Initially, it seems as if Mike Ott’s Littlerock may be just another barebones American indie — a collection of nicely shot little moments that never coalesces into much. In what’s quite a nice surprise, that turns out not to be the case. Though its scenes are low-key, the film is called upon to do quite a bit of thematic heavy lifting, and its lyrical meditations on the constraints of small-town life and the difficulties of communication are richly melancholy.
Atsuko Okatsuka (who also co-wrote with Ott and cinematographer Carl McLaughlin) and Rintaro Sawamoto star as siblings Atsuko and Rintaro, Japanese tourists who end up stranded on the fringes of Los Angeles County in the town of Littlerock when their rental car breaks down on the way to San Francisco.
While waiting for a replacement, the two bide their time in a motel room. A party next door sends Rintaro, who speaks a little English, to plead for quiet, but the siblings end up joining in and making a friend with the enthusiastic Cory (Cory Zacharia).
Cory, a wannabe model, actor and all-around artiste, is a pretty remarkable character creation. His inherent decency stands in contrast to the redneckish thugs he considers his friends, but his lack of self-awareness is pervasive — he sincerely performs his model walk at his friends’ request despite their obvious mocking and he openly yearns for Atsuko’s affections, even though it’s clear she’s interested elsewhere. And yet, the film never condescends to Cory or the small-town milieu he represents. The character and Zacharia’s guileless performance are utterly winning.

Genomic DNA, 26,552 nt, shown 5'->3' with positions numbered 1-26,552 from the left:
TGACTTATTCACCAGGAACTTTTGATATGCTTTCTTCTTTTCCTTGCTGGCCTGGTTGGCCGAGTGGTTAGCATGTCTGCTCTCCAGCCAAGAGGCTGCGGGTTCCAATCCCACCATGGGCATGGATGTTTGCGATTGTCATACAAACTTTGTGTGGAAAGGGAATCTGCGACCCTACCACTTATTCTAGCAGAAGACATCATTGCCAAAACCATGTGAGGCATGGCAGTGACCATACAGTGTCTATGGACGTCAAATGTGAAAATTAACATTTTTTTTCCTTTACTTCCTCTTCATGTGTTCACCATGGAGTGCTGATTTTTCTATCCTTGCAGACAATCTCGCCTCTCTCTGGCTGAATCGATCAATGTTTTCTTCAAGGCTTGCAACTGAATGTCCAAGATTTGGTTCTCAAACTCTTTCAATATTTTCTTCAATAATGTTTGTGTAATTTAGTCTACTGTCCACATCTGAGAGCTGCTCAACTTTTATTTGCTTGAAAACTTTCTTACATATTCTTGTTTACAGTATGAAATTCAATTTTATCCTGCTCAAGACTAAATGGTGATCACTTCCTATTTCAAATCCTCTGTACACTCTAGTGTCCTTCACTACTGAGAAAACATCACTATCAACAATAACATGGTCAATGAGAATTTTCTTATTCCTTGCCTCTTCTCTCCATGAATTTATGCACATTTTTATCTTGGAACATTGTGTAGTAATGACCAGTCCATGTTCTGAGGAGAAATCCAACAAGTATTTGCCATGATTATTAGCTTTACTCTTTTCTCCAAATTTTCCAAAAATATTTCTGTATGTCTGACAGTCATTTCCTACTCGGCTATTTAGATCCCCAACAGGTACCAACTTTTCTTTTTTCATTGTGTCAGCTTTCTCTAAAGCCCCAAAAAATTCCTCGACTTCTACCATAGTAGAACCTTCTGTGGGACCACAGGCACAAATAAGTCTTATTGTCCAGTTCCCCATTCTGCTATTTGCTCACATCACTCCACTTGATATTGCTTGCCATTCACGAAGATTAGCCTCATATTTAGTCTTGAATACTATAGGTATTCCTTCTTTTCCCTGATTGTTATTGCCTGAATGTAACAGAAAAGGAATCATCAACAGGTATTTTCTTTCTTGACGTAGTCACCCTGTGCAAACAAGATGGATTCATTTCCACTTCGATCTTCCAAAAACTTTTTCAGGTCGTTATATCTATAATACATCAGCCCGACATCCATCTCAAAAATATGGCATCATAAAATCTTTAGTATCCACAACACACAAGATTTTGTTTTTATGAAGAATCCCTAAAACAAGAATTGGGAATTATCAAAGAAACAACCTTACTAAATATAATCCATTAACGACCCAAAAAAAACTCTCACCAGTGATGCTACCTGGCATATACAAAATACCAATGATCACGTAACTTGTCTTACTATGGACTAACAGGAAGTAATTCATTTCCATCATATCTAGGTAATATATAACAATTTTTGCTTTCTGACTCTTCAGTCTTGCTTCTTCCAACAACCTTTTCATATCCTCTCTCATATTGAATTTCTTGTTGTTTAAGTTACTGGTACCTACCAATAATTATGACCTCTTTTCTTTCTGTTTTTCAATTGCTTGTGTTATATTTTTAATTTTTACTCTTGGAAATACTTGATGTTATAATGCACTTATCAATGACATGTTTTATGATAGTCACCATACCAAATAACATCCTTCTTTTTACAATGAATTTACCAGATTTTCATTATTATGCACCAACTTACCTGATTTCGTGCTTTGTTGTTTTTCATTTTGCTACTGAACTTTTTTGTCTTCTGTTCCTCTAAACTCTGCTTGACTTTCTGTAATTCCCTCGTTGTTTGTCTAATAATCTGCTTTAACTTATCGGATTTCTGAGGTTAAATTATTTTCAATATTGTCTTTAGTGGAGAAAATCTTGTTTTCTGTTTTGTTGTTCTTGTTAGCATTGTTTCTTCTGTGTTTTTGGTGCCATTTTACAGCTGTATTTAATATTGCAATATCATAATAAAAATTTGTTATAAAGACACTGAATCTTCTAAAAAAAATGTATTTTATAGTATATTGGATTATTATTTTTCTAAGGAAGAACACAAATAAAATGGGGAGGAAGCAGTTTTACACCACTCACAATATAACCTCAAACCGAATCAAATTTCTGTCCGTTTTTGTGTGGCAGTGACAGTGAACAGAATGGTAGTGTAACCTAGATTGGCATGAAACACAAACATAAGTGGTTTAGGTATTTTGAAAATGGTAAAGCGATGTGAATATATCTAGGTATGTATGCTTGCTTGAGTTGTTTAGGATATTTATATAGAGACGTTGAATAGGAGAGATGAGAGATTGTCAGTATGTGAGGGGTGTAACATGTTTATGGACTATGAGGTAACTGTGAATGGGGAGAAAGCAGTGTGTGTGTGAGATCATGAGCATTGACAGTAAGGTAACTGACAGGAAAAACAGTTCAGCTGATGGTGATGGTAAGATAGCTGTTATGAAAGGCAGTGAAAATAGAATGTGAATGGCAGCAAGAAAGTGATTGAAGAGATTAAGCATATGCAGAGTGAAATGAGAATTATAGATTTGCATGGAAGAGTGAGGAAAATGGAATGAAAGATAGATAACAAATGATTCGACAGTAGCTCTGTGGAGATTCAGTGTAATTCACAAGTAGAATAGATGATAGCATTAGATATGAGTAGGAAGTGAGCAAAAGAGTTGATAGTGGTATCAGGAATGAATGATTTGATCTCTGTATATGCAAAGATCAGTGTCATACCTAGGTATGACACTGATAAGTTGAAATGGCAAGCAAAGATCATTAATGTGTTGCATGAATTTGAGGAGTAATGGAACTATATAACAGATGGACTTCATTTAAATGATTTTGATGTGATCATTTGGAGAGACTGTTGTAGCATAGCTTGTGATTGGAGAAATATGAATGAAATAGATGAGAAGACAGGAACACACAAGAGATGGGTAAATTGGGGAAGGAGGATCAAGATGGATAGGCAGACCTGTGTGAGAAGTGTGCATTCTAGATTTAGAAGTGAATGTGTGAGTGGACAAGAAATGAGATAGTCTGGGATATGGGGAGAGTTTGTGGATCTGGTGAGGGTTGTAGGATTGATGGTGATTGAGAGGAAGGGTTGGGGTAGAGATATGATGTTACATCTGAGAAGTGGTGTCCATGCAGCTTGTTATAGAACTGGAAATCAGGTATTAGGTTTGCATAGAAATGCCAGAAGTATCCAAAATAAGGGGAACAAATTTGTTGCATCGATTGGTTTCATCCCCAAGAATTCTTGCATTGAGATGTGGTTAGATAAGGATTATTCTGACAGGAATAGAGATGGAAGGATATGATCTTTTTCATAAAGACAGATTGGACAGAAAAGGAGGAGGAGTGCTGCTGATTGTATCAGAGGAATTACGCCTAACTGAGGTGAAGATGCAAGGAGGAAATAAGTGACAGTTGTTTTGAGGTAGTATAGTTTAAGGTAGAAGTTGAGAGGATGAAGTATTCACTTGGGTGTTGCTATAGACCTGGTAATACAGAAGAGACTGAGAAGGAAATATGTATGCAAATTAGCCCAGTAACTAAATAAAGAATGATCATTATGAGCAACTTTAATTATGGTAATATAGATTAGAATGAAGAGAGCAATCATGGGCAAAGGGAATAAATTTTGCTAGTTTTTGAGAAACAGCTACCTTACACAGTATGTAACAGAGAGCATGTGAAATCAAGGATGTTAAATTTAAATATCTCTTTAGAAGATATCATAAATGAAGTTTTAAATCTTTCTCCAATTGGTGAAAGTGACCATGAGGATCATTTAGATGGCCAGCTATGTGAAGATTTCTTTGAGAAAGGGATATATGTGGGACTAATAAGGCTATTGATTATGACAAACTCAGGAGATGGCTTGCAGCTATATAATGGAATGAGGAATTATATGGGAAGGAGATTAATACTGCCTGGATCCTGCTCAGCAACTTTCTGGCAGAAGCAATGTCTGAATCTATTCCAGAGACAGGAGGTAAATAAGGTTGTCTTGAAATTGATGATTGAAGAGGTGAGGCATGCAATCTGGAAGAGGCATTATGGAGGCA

It doesn’t take long for Rintaro to get fed up with the scene, but Atsuko wants to hang around even after a replacement car is ready. Despite not being able to speak a word of English, she develops a blossoming romance with Jordan (Brett L. Tinnes) and a friendship with Cory. The arrangement is utterly temporary though, and the fleeting and frustrating nature of the film’s connections suffuses it with a tangible sense of longing.
The Blu-ray Disc
Presented in 1080p high definition and a 1.85:1 aspect ratio, Littlerock features a crisp digital image, free of artifacts or compression issues. Sharpness and clarity is strong throughout, and colors are fairly vibrant and consistent save for several low-light scenes where they look a little off. This is likely due to the source material and not the digital transfer. Overall, the film looks quite nice.
The 5.1 DTS-HD Master Audio is similarly strong, featuring clean dialogue, gently immersive use of the surrounds and excellent clarity during the film’s well-curated stable of music, including cuts from Amiina and The Cave Singers.
Ott, Zacharia and Okatsuka team up for a breezy, genial commentary track. About 10 minutes of deleted scenes are included alongside a number of preliminary screen tests. Several festival promos reveal Zacharia to be not a far cry from his onscreen character. A stills gallery and the film’s theatrical trailer are also included.
The Bottom Line
No middling, meandering indie here. Mike Ott’s Littlerock is an auspicious and accomplished film given an excellent high def presentation.Powered by Sidelines